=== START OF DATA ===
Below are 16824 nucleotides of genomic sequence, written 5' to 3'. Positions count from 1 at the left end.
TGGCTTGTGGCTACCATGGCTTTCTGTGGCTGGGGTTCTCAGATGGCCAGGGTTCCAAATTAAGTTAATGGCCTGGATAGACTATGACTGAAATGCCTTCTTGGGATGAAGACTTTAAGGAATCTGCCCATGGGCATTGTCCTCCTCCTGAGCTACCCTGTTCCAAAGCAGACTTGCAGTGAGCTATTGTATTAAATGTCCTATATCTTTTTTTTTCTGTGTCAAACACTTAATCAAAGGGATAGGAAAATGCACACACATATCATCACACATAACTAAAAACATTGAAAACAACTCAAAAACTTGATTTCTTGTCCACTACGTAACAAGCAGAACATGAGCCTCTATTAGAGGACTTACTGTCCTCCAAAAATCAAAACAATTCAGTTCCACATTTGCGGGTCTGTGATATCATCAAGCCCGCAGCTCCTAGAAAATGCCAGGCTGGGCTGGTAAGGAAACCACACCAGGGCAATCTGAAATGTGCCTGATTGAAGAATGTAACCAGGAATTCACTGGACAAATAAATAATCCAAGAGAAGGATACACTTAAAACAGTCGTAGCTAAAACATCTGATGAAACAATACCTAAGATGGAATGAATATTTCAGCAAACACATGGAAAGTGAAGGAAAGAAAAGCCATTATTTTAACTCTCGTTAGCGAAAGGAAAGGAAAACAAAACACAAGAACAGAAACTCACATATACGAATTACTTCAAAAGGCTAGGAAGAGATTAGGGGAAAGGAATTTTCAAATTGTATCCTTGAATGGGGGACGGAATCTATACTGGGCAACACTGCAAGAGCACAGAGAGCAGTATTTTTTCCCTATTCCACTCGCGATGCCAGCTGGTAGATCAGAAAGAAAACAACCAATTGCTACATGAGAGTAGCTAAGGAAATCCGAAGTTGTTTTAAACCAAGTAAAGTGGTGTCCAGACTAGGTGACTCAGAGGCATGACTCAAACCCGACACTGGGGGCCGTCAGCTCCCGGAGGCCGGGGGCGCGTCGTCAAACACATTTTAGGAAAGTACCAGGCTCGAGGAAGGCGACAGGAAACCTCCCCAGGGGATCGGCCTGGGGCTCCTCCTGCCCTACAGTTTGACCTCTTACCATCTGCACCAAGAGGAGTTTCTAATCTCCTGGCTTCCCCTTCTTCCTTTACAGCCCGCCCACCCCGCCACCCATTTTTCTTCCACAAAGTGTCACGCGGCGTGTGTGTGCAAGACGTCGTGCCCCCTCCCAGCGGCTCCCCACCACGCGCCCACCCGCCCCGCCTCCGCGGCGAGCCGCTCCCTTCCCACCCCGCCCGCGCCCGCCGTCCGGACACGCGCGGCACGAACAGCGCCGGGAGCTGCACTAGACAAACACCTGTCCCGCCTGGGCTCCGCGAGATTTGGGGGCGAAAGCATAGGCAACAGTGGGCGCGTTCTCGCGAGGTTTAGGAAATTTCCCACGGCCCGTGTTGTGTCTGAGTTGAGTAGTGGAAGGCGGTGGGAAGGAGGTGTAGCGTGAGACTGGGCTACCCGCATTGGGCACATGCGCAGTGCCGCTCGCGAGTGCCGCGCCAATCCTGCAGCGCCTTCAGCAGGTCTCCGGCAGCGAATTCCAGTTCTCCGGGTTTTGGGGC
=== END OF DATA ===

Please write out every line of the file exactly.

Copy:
Below are 16824 nucleotides of genomic sequence, written 5' to 3'. Positions count from 1 at the left end.
TGGCTTGTGGCTACCATGGCTTTCTGTGGCTGGGGTTCTCAGATGGCCAGGGTTCCAAATTAAGTTAATGGCCTGGATAGACTATGACTGAAATGCCTTCTTGGGATGAAGACTTTAAGGAATCTGCCCATGGGCATTGTCCTCCTCCTGAGCTACCCTGTTCCAAAGCAGACTTGCAGTGAGCTATTGTATTAAATGTCCTATATCTTTTTTTTTCTGTGTCAAACACTTAATCAAAGGGATAGGAAAATGCACACACATATCATCACACATAACTAAAAACATTGAAAACAACTCAAAAACTTGATTTCTTGTCCACTACGTAACAAGCAGAACATGAGCCTCTATTAGAGGACTTACTGTCCTCCAAAAATCAAAACAATTCAGTTCCACATTTGCGGGTCTGTGATATCATCAAGCCCGCAGCTCCTAGAAAATGCCAGGCTGGGCTGGTAAGGAAACCACACCAGGGCAATCTGAAATGTGCCTGATTGAAGAATGTAACCAGGAATTCACTGGACAAATAAATAATCCAAGAGAAGGATACACTTAAAACAGTCGTAGCTAAAACATCTGATGAAACAATACCTAAGATGGAATGAATATTTCAGCAAACACATGGAAAGTGAAGGAAAGAAAAGCCATTATTTTAACTCTCGTTAGCGAAAGGAAAGGAAAACAAAACACAAGAACAGAAACTCACATATACGAATTACTTCAAAAGGCTAGGAAGAGATTAGGGGAAAGGAATTTTCAAATTGTATCCTTGAATGGGGGACGGAATCTATACTGGGCAACACTGCAAGAGCACAGAGAGCAGTATTTTTTCCCTATTCCACTCGCGATGCCAGCTGGTAGATCAGAAAGAAAACAACCAATTGCTACATGAGAGTAGCTAAGGAAATCCGAAGTTGTTTTAAACCAAGTAAAGTGGTGTCCAGACTAGGTGACTCAGAGGCATGACTCAAACCCGACACTGGGGGCCGTCAGCTCCCGGAGGCCGGGGGCGCGTCGTCAAACACATTTTAGGAAAGTACCAGGCTCGAGGAAGGCGACAGGAAACCTCCCCAGGGGATCGGCCTGGGGCTCCTCCTGCCCTACAGTTTGACCTCTTACCATCTGCACCAAGAGGAGTTTCTAATCTCCTGGCTTCCCCTTCTTCCTTTACAGCCCGCCCACCCCGCCACCCATTTTTCTTCCACAAAGTGTCACGCGGCGTGTGTGTGCAAGACGTCGTGCCCCCTCCCAGCGGCTCCCCACCACGCGCCCACCCGCCCCGCCTCCGCGGCGAGCCGCTCCCTTCCCACCCCGCCCGCGCCCGCCGTCCGGACACGCGCGGCACGAACAGCGCCGGGAGCTGCACTAGACAAACACCTGTCCCGCCTGGGCTCCGCGAGATTTGGGGGCGAAAGCATAGGCAACAGTGGGCGCGTTCTCGCGAGGTTTAGGAAATTTCCCACGGCCCGTGTTGTGTCTGAGTTGAGTAGTGGAAGGCGGTGGGAAGGAGGTGTAGCGTGAGACTGGGCTACCCGCATTGGGCACATGCGCAGTGCCGCTCGCGAGTGCCGCGCCAATCCTGCAGCGCCTTCAGCAGGTCTCCGGCAGCGAATTCCAGTTCTCCGGGTTTTGGGGC